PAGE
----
3rd March 2019
Conservation Under an African Sky
Bizarre but so thrilling – me, a Londoner, sitting between two young Masai men by a waterhole in the middle of the Mara in Kenya. A flimsy barrier of woven branches between us and the resident hippopotamus.
My interest in all matters relating to conservation had inspired me to join a project based at the Mara Training Centre in the Enonkishu Conservancy in Kenya.
Enonkishu Conservancy, Kenya
The Project in the Enonkishu Conservancy
The Mara Training Centre, the hub of the Enonkishu Conservancy was established by Tarquin Wood whose family have farmed in Africa since his grandfather established a farm in Tanzania after the Second World War. The centre offers courses from sustainable rangeland management to profitable livestock husbandry and regenerative grazing – all practised in the 6,000-acre community owned conservancy that surrounds it. When the project was started in 2009 the land was barren and devoid of wildlife through over-grazing. The first task was to rid the area of cattle that had no right to be there as they did not belong to the owners of the land. The next task was to encourage the owners to lease their land to the conservancy so that a programme of regenerative grazing could be implemented. This programme involves the use of bomas, mobile fencing, to contain the herds of Masai cattle at night. The action of many hooves (they are closely packed to prevent stampeding should a predator get inside) and natural fertilisation aids the growth of healthy grass very quickly. Good grass has resulted in healthier cows and a return of wildlife from as far away as the Serengeti in neighbouring Tanzania. There are no fenced borders between the Masai Mara and the Serengeti.
Tarquin Wood by some bomas in Enonkishu Conservancy, Kenya
My Accommodation in the Enonkishu Conservancy
My group was accommodated at the Mara Training Centre that offers a mixture of bandas (individual brick rooms with en-suite facilities) and tents. Unaccustomed as I am to camping and night time strolls to an ablutions block top of my list of essentials was night-wear that exposed only my head, hand and feet. I achieved this by pairing some leggings with a round necked, long sleeved cotton top. This reducing the risk of feeding the local mosquitoes but no defence to a charge from the hippo that lived in the river a few yards away from my tent. In reality, the small bed in my tent proved to be surprisingly comfortable. My night time rambling was a chance to enjoy the brilliant stars in a clear sky and to listen to the night-time noises – the grunting of the hippo, the howling of a hyena and resident Vervet monkeys crashing through the trees. Other buildings in the centre included the Cow Shed where we had our meals and the Training Centre where our training and daily briefings took place.
My tent at the Mara Training Centre in the Enonkishu Conservancy, Kenya
Training to Collect Data in the Enonkishu Conservancy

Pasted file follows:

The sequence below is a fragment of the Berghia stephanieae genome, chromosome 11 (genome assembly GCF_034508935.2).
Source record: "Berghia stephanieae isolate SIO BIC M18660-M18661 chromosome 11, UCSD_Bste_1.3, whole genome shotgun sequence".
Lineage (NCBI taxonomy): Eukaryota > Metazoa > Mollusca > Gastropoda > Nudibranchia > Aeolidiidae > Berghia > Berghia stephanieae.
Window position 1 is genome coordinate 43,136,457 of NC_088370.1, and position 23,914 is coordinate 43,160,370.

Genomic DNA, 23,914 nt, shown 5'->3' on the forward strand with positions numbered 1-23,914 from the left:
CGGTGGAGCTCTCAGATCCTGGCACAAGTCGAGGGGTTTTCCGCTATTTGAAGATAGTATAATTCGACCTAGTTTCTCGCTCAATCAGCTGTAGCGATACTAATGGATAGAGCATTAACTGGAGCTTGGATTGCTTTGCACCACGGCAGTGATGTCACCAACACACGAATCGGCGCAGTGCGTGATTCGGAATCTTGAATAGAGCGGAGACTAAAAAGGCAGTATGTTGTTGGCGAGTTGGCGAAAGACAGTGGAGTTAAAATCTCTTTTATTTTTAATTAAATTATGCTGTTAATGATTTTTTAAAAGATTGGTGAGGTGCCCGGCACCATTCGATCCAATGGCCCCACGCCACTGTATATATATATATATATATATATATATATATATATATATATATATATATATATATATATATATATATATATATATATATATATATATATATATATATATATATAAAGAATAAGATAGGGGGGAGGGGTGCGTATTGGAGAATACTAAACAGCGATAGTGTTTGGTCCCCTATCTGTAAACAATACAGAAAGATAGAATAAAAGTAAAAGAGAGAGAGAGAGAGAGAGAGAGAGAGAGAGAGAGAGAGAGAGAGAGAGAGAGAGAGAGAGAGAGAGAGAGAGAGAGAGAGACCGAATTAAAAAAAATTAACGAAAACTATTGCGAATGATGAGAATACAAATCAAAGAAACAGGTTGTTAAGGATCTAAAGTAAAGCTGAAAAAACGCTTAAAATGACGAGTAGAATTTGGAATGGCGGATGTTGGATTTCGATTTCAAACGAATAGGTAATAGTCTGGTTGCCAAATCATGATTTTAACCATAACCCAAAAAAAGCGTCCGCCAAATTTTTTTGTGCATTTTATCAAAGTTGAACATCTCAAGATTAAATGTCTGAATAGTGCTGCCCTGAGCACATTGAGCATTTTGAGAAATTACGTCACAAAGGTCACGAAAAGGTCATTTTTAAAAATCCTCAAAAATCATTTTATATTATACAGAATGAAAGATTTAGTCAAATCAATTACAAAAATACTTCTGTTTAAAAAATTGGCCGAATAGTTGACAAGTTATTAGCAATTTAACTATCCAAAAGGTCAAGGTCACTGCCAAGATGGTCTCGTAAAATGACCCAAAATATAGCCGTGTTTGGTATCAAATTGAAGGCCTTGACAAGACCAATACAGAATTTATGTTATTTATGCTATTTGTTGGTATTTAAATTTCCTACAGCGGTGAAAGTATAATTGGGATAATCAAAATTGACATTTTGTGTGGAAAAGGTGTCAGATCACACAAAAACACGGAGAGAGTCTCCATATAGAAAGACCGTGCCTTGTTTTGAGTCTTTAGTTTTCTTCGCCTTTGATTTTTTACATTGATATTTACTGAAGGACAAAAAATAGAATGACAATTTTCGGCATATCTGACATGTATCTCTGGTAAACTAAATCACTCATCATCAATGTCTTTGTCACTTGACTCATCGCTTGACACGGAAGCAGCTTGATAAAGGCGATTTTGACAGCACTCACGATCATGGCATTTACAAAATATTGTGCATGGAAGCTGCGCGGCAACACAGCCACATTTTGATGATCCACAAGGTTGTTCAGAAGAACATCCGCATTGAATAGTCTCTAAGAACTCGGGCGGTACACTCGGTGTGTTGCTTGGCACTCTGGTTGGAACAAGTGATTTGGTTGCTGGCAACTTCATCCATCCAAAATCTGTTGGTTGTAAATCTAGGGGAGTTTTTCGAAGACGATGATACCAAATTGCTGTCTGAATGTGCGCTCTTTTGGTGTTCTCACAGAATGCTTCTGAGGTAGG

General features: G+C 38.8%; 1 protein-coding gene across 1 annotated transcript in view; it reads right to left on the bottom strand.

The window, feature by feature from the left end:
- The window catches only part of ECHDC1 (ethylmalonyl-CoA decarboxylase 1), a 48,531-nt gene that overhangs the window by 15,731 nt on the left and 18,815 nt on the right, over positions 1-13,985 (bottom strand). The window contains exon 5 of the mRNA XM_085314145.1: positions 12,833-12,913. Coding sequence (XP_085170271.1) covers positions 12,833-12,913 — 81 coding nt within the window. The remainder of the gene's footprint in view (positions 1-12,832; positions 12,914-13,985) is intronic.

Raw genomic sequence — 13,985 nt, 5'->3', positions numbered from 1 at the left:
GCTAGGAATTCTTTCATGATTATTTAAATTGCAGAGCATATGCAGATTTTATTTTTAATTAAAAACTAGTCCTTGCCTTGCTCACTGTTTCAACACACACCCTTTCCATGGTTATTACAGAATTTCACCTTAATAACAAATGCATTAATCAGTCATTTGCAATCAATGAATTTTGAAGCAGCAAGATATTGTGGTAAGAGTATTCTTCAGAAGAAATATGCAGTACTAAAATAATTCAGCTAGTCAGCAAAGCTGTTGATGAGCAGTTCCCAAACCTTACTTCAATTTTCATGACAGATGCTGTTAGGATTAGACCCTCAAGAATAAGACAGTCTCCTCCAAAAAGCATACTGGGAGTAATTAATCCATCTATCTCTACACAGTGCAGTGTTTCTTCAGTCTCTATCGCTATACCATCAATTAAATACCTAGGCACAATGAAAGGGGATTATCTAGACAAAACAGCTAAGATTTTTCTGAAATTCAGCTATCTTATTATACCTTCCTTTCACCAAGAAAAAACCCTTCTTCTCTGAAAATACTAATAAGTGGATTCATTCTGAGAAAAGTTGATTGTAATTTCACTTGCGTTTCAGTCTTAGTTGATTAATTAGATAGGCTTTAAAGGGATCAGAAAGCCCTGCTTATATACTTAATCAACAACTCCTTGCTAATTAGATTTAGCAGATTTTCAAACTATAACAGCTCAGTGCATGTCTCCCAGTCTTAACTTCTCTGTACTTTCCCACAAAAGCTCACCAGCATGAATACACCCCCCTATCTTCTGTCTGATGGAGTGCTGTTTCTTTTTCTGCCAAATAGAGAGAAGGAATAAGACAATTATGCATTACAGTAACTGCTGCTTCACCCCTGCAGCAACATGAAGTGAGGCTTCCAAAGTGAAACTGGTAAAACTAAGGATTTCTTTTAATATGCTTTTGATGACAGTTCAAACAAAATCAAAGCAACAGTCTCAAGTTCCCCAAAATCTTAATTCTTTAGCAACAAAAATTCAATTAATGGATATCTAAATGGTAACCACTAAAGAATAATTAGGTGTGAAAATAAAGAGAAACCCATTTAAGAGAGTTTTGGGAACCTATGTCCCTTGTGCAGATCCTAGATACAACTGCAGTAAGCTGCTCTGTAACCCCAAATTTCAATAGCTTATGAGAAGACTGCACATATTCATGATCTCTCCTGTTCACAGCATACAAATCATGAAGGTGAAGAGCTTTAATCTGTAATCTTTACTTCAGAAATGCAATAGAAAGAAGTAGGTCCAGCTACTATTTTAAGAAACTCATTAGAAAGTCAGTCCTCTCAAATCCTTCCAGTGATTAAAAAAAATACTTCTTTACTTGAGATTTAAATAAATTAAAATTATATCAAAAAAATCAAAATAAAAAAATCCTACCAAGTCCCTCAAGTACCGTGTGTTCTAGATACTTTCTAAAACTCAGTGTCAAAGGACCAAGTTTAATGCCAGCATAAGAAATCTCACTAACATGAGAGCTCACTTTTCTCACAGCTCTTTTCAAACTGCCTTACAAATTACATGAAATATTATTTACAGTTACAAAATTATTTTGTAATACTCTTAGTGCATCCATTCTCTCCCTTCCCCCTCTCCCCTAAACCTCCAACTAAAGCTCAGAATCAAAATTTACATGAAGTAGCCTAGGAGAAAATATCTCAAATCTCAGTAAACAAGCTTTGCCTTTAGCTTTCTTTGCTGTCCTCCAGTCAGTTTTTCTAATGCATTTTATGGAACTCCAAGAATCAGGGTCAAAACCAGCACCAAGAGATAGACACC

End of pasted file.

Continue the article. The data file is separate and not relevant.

Before I was let loose in the conservancy I had to learn some new skills. This included how to check the distance of an animal from our van, the angle it was in relation to magnetic north and our co-ordinates relating to the animals we were observing. Learning all this at once in the Training Room was quite overwhelming but it all quickly fell into place when we were out on observation duties. Other duties included vehicle checks and driving. I was one of those who had expressed my willingness to drive the four-by-four vehicles and was in possession of an International Driving Permit easily obtainable at most Post Offices in the UK.
Training Room at the Mara Training Centre in the Enonkishu Conservancy, Kenya
Classroom training complete it was time for some practical experience. Soon after I took the wheel we encountered an elephant. Flapping ears indicated that he was not at all happy about our presence. Rapid reversing was the order of the day before I had even had time to work out where reverse was. It was also the point at which I realised the rear view mirror only revealed the legs of my companions perched on the wooden bench in the cage at the back of the vehicle. Wing mirrors or hanging out of the window were the order of the driving here. Having safely reversed out of danger we had to take a detour to our destination, the water hole where our hide was located. To reach the hide I had to negotiate a big bumpy dip. As my vehicle made its way slowly over the top of this dip I could see nothing but sky and tree tops. It was scary and thrilling at the same time. I had been instructed to let the van ‘walk’ over the top and down into what initially seemed like a ravine to me before encouraging it to climb up the steep back on the other side with a little acceleration. As the days went by I began to enjoy this ‘big dipper’ experience. My driving experiences also encompassed driving along rutted muddy roads after a heavy shower of rain – mostly sideways when each of the four wheels decided to operate independently – and following narrow tracks through dense forest. There were several occasions when I had to stop for